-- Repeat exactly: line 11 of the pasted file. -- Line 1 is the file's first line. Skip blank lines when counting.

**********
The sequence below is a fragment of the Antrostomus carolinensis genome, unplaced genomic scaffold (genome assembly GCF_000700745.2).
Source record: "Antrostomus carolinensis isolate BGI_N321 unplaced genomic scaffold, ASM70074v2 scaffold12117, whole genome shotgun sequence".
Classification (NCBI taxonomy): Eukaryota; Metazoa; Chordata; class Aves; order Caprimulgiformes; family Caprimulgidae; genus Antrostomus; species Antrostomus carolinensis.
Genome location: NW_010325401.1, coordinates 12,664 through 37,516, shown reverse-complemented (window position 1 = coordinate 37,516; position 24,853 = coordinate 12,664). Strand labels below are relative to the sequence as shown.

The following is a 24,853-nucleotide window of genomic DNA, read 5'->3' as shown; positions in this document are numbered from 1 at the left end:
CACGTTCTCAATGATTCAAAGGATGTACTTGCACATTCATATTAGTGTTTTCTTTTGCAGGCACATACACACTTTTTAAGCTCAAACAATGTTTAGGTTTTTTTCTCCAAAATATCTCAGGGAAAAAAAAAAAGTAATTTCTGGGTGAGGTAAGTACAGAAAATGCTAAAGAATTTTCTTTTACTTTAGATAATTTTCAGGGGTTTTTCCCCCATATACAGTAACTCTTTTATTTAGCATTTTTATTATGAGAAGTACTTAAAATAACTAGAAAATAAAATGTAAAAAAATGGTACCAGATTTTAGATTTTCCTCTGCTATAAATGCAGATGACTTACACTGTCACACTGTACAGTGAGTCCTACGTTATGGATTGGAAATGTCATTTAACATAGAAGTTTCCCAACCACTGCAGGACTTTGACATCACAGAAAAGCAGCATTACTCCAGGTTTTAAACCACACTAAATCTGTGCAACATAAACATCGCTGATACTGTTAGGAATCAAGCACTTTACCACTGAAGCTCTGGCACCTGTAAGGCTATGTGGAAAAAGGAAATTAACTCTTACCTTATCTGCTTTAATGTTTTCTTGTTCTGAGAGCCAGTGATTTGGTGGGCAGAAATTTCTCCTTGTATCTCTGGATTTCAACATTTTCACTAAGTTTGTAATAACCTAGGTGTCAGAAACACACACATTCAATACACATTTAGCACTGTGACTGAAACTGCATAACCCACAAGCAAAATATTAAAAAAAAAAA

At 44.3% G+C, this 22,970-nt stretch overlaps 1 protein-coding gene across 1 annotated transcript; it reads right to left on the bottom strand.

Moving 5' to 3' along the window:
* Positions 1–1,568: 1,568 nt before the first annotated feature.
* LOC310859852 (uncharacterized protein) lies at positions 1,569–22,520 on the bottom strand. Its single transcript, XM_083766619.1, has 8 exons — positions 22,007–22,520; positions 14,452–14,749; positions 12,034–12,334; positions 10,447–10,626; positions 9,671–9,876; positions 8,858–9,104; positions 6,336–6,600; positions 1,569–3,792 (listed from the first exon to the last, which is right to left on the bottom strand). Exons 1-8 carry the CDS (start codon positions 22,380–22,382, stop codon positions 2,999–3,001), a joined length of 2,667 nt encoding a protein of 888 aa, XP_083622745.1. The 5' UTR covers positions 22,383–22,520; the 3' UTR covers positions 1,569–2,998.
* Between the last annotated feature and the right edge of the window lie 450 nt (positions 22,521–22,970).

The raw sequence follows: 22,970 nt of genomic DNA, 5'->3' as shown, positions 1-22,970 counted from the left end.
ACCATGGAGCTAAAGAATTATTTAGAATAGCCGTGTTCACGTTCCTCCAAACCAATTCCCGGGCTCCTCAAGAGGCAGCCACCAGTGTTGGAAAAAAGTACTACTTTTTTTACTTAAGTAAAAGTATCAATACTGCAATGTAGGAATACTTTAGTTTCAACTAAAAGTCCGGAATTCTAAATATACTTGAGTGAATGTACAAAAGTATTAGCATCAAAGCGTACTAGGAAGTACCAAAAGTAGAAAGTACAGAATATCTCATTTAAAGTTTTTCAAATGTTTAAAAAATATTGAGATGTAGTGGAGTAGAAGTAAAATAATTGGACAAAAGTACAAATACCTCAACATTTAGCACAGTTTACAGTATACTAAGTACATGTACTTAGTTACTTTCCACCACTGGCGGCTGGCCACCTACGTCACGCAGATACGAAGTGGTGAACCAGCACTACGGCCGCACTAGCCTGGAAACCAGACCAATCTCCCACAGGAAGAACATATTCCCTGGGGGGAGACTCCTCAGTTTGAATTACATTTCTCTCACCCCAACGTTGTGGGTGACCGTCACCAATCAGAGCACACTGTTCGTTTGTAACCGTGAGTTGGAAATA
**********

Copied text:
* Between the last annotated feature and the right edge of the window lie 450 nt (positions 22,521–22,970).